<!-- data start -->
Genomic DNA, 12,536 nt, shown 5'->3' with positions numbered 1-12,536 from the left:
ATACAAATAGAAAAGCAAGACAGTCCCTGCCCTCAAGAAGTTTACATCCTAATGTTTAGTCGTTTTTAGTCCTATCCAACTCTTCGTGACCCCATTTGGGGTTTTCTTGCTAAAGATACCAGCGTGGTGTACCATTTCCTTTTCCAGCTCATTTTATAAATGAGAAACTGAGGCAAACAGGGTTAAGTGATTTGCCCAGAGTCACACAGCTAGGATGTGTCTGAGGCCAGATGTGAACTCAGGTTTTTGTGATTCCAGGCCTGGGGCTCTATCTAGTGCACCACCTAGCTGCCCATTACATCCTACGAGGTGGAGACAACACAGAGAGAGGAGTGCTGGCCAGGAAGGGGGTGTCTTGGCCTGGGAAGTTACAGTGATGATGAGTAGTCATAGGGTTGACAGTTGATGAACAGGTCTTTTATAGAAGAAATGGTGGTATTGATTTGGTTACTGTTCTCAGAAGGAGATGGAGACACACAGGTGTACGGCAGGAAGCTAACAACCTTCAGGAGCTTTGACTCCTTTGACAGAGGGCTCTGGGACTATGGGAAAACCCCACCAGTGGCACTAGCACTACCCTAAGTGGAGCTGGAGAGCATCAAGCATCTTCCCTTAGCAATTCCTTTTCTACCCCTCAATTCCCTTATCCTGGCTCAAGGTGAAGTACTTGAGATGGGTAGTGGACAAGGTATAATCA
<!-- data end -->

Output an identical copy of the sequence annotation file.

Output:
Genomic DNA, 12,536 nt, shown 5'->3' with positions numbered 1-12,536 from the left:
ATACAAATAGAAAAGCAAGACAGTCCCTGCCCTCAAGAAGTTTACATCCTAATGTTTAGTCGTTTTTAGTCCTATCCAACTCTTCGTGACCCCATTTGGGGTTTTCTTGCTAAAGATACCAGCGTGGTGTACCATTTCCTTTTCCAGCTCATTTTATAAATGAGAAACTGAGGCAAACAGGGTTAAGTGATTTGCCCAGAGTCACACAGCTAGGATGTGTCTGAGGCCAGATGTGAACTCAGGTTTTTGTGATTCCAGGCCTGGGGCTCTATCTAGTGCACCACCTAGCTGCCCATTACATCCTACGAGGTGGAGACAACACAGAGAGAGGAGTGCTGGCCAGGAAGGGGGTGTCTTGGCCTGGGAAGTTACAGTGATGATGAGTAGTCATAGGGTTGACAGTTGATGAACAGGTCTTTTATAGAAGAAATGGTGGTATTGATTTGGTTACTGTTCTCAGAAGGAGATGGAGACACACAGGTGTACGGCAGGAAGCTAACAACCTTCAGGAGCTTTGACTCCTTTGACAGAGGGCTCTGGGACTATGGGAAAACCCCACCAGTGGCACTAGCACTACCCTAAGTGGAGCTGGAGAGCATCAAGCATCTTCCCTTAGCAATTCCTTTTCTACCCCTCAATTCCCTTATCCTGGCTCAAGGTGAAGTACTTGAGATGGGTAGTGGACAAGGTATAATCA